#BookReview Saving Missy by Beth Morrey @RandomTTours @HarperCollinsUK

Saving Missy BT Poster

Welcome to today’s stop on the blog tour for Saving Missy by Beth Morrey which was published in paperback on 4th March 2021. It’s also available in hardback, ebook and audiobook format. My thanks to Anne at Random Things Tours for inviting me to participate in the tour and to Harper Collins for my digital review copy via NetGalley.

Saving MissyAbout the Book

Prickly. Stubborn. Terribly lonely. But everyone deserves a second chance…

Missy Carmichael’s life has become small. Grieving for a family she has lost or lost touch with, she’s haunted by the echoes of her footsteps in her empty home; the sound of the radio in the dark; the tick-tick-tick of the watching clock. Spiky and defensive, Missy knows that her loneliness is all her own fault. She deserves no more than this; not after what she’s done. But a chance encounter in the park with two very different women opens the door to something different. A new life beckons for Missy, if only she can be brave enough to grasp the opportunity.

But seventy-nine is too late for a second chance. Isn’t it?

Format: Paperback (400 pages)     Publisher: Harper Collins
Publication date: 4th March 2021 Genre: Contemporary Fiction

Find Saving Missy on Goodreads

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My Review

The story of Missy’s current, rather empty daily life is interspersed with memories of her first meeting with her husband, Leo, at Cambridge in 1956, their subsequent marriage and their life together bringing up their son, Alistair and daughter, Melanie.  For various reasons, Missy now finds herself living alone in her ‘barren old house’. As she recalls, ‘It seemed like my whole life had been a cacophony, a constant buzzing and background chatter, and then Leo went and there was suddenly total and absolute stillness. Stillness, and silence and space.’  That silence and stillness is ended thanks to a chance encounter in her local park with the irrepressible Sylvie which sees Bob the dog come into Missy’s life, opening up a whole new world of connections, including a new friend, Angela, and Angela’s son Otis.

The book is full of lovely touches of humour, such as Missy’s thoughts on the reading of poetry aloud (the occasion of her first meeting with Leo), ‘Like religion and Bongo Boards, best practised in private’. Or Bob’s habit of barking when anyone approaches the house, making her (yes, Bob is a she) ‘less of a guard dog and more of a very loud doorbell’.  I also loved the description of the numerous objects in Missy’s attic as ‘the leftovers of lost lives’.

The book has some wonderful set pieces, such as Missy’s participation in a pub quiz team at which the prize, much to Angela’s delight, includes a signed Jeremy Corbyn colouring book (this is 2016 after all), and a dash across London in the quest for the perfect birthday cake, facilitated by Sylvie’s seemingly inexhaustible list of contacts.  Perhaps my favourite was the Christmas Day party at Sylvie’s house, to which Missy reluctantly accepts an invitation, reminding me a little of when Scrooge finally accepts his nephew’s invitation to join their festivities in A Christmas Carol.  Looking around at Sylvie interacting with her guests, Missy realises that, although filled with happiness for much of the time, her life with Leo was rather insular.  ‘We existed in our own bubble, floating along without ever really being bothered enough to probe deeper or – heaven forbid – pierce our protective film.’ Missy comes to recognise that it’s people who truly like themselves who have the greatest capacity for friendship and that this involves letting others in and accepting help when it’s offered.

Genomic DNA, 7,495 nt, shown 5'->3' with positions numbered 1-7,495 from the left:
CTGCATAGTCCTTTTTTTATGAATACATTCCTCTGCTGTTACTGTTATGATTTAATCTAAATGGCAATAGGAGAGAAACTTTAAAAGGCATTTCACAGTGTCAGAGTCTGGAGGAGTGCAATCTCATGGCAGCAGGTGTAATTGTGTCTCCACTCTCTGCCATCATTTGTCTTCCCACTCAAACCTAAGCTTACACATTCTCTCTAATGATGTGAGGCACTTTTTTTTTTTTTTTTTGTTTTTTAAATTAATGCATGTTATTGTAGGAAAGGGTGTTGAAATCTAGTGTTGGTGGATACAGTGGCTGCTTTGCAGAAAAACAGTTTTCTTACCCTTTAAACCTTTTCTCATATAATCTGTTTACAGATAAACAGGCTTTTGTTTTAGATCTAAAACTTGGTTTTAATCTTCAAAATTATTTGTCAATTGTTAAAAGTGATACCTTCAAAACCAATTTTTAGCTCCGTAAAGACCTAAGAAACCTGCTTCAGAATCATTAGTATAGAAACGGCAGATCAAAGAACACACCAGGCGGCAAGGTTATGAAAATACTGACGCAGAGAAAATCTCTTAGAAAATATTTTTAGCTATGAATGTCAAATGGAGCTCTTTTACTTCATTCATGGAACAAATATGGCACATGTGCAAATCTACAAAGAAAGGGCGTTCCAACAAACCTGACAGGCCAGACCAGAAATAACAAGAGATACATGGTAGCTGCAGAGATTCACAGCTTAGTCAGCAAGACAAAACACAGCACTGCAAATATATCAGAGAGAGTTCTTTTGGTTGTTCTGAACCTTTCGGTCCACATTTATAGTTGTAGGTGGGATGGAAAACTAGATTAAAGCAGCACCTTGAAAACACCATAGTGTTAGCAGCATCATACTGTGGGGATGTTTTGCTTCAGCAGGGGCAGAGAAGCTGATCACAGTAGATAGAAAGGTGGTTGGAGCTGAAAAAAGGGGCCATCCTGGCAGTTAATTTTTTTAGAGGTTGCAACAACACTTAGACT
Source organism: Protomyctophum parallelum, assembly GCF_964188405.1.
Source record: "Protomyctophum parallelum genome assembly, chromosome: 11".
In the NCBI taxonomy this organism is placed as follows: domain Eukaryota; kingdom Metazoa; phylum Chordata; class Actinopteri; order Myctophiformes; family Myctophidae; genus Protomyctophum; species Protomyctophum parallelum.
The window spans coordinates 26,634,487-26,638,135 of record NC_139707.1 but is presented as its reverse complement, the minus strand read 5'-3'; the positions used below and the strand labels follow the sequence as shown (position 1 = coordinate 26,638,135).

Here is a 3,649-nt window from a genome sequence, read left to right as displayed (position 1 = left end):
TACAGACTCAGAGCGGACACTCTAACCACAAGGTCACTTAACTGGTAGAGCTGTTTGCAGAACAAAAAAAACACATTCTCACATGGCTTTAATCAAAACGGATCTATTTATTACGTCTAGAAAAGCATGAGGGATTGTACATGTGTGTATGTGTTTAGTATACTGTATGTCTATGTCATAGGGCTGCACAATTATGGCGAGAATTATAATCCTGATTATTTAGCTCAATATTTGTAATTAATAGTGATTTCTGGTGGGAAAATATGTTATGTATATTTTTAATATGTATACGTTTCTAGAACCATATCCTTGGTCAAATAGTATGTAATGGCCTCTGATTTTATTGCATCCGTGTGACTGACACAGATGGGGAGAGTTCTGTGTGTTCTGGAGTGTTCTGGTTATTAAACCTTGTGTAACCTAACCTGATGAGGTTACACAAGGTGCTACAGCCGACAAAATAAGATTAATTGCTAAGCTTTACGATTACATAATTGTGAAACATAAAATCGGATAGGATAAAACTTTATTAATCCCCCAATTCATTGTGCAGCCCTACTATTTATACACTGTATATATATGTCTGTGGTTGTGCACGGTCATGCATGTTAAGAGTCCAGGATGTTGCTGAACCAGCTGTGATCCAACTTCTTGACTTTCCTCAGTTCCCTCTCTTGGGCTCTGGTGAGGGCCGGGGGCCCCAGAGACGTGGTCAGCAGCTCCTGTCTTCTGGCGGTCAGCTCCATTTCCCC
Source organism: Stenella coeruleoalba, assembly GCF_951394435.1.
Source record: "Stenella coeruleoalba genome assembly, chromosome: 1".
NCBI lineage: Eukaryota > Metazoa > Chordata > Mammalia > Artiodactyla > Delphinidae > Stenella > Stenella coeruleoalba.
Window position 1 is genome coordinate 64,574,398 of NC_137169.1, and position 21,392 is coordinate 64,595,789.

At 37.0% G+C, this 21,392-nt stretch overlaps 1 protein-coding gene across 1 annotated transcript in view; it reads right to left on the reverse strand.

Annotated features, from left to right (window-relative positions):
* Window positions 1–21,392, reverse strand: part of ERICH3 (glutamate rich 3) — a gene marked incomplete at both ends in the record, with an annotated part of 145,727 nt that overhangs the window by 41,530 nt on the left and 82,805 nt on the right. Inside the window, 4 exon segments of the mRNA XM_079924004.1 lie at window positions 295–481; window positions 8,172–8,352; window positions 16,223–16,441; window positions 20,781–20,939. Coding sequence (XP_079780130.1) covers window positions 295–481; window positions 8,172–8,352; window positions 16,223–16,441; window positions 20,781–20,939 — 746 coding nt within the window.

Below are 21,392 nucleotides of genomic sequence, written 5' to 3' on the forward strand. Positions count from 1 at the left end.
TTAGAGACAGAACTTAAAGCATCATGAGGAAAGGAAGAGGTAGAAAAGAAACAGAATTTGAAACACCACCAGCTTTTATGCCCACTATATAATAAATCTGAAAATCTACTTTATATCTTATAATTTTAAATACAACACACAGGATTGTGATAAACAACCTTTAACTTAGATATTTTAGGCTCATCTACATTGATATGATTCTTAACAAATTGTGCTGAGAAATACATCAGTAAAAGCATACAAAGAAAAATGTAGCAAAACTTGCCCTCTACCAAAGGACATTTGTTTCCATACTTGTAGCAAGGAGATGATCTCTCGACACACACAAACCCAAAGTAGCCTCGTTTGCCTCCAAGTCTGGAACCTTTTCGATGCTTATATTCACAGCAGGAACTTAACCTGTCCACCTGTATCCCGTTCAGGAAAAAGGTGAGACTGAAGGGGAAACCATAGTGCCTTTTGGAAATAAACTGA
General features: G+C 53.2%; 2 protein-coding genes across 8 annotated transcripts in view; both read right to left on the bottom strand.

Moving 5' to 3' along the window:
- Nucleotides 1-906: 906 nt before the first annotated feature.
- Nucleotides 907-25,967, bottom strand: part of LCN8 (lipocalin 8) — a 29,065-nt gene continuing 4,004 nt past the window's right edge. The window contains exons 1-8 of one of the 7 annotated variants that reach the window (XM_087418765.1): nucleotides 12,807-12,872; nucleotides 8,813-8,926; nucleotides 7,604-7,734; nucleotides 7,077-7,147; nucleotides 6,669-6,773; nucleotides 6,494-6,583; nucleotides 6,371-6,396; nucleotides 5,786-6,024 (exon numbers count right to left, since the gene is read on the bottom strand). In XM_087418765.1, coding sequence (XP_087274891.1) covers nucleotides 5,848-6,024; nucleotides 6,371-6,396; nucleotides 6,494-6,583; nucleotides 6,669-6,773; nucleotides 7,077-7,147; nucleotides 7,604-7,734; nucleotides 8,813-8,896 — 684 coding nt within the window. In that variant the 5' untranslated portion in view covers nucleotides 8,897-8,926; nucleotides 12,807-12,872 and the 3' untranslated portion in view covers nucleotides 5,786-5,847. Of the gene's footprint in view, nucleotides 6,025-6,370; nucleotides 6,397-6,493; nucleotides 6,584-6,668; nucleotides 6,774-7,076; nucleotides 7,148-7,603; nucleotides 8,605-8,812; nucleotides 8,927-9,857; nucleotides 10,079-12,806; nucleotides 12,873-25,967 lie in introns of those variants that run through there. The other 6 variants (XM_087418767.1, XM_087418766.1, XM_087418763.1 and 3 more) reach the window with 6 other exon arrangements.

I’m sure I won’t be the only reader to fall in love with Missy.  Not that she’s perfect or hasn’t made mistakes in her life.  However, I felt she had a tendency to undersell herself.  For example, she’s thoughtful and generous when it comes to choosing gifts for others and has a natural rapport with children.  For me, the discovery of the true extent of Missy’s courage and devotion created the perfect ending to the book.

In three words: Tender, heart-warming, uplifting

Try something similar: The Widow’s Mite by Allie Cresswell

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Beth MorreyAbout the Author

Beth Morrey is currently Creative Director at RDF Television where she has been involved in numerous productions. She helped create The Secret Life of Four Year Olds series for Channel 4 and devised 100 Year Old Drivers for ITV. She was shortlisted for the Grazia-Orange First Chapter competition back in 2011, had her work published in the Cambridge and Oxford May Anthologies, and was Vice-President of the Cambridge Footlights. Beth lives in London with her husband, two sons and dog.

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4 thoughts on “#BookReview Saving Missy by Beth Morrey @RandomTTours @HarperCollinsUK

  1. I love the sound of this one Cathy. I have really enjoyed several books with more mature characters over the last year and this sounds like another winner. Great review.


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